By Greg Mason
From The Auburn Citizen, November 23, 2014
Syracuse agency Housing Visions uses a very stringent process in selecting tenants to live in the company’s brand-new affordable housing units. Ben Lockwood, vice president of business development for the agency, describes the hurdles.
A prospective tenant must undergo an income verification check, credit check, a sex offender check, an in-person interview and a background check, during which the agency reaches out to multiple landlords in the applicant’s past.
It is likely five times more effort than what was put in by some past landlords in the Orchard Street neighborhood in Auburn, Lockwood said.
When the nonprofit decided to redevelop 16 buildings in the area, signs of disinvestment through absentee property ownership were noticed.
“They suffered years of disinvestment, neglect or sometimes overcrowding,” Lockwood said. “They were cut up into way more apartments than what was probably a good idea.
“We wanted to reset that,” Lockwood added. “We wanted to make appropriate-sized apartments, make it a family neighborhood and really help out through high quality and productive property management to make a safe, enjoyable neighborhood of choice.”
For about four years, Housing Visions worked with the city of Auburn and Home HeadQuarters, another Syracuse-based housing agency, to bring redevelopment efforts to a head. These efforts were funded in part by the Allyn Foundation as well as state and federal funding programs.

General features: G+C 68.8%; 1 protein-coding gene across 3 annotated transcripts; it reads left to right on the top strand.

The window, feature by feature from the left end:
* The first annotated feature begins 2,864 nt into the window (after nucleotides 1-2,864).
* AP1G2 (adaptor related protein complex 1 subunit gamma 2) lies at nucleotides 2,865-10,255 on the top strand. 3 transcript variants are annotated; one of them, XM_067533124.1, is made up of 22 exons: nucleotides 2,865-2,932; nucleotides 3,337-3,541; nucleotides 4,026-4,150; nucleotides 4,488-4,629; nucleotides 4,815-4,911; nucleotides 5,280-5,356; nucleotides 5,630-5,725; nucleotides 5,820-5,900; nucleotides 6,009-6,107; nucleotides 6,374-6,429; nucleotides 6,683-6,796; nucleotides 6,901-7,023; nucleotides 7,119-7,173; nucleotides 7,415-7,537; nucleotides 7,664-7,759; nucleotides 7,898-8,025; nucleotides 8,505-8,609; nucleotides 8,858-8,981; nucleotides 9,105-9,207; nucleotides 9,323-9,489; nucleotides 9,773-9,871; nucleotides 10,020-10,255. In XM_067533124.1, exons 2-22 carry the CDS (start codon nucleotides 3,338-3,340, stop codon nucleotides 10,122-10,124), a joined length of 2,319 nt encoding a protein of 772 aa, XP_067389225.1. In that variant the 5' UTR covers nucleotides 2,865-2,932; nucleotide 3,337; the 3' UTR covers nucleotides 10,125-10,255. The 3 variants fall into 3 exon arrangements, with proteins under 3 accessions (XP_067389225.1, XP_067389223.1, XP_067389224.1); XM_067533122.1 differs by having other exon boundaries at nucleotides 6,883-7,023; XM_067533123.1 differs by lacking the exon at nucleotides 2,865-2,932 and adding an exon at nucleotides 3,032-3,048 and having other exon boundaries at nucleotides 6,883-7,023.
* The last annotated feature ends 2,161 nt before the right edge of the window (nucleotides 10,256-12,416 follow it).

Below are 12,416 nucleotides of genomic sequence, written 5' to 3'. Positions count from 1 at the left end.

Now the mission is upkeep.
Housing Visions will manage most of the properties for at least 15 years; at the end of that term, 12 duplex buildings will become available for purchase.
In the interim, Housing Visions will maintain the properties from a management office on Clark Street. Lockwood noted this office will work to remain responsive to tenant concerns, including maintenance.
Lockwood notes that the program is tightly regulated. If tenants do not stay in line, they will be asked to move along, he said.
“We see it as a two-way street,” he added. “We’re building a good product and we want a level of responsibility in our residents as well.”
With the redevelopment complete, some neighbors have clamored over more work in the Orchard Street area.
However, that is unlikely — from Housing Visions, at least. Lockwood said the state stands by a policy of spreading the wealth, or grant funding, when it comes to development efforts.
Housing Visions will remain to maintain the new buildings and see through the investment in a community, Lockwood said, has made great “progress” since the project’s completion.
“Have we fixed everything? No. But I think we’ve given it a good push in the right direction.”
Staff writer Greg Mason can be reached at (315) 282-2239 or firstname.lastname@example.org. Follow him on Twitter @CitizenMason.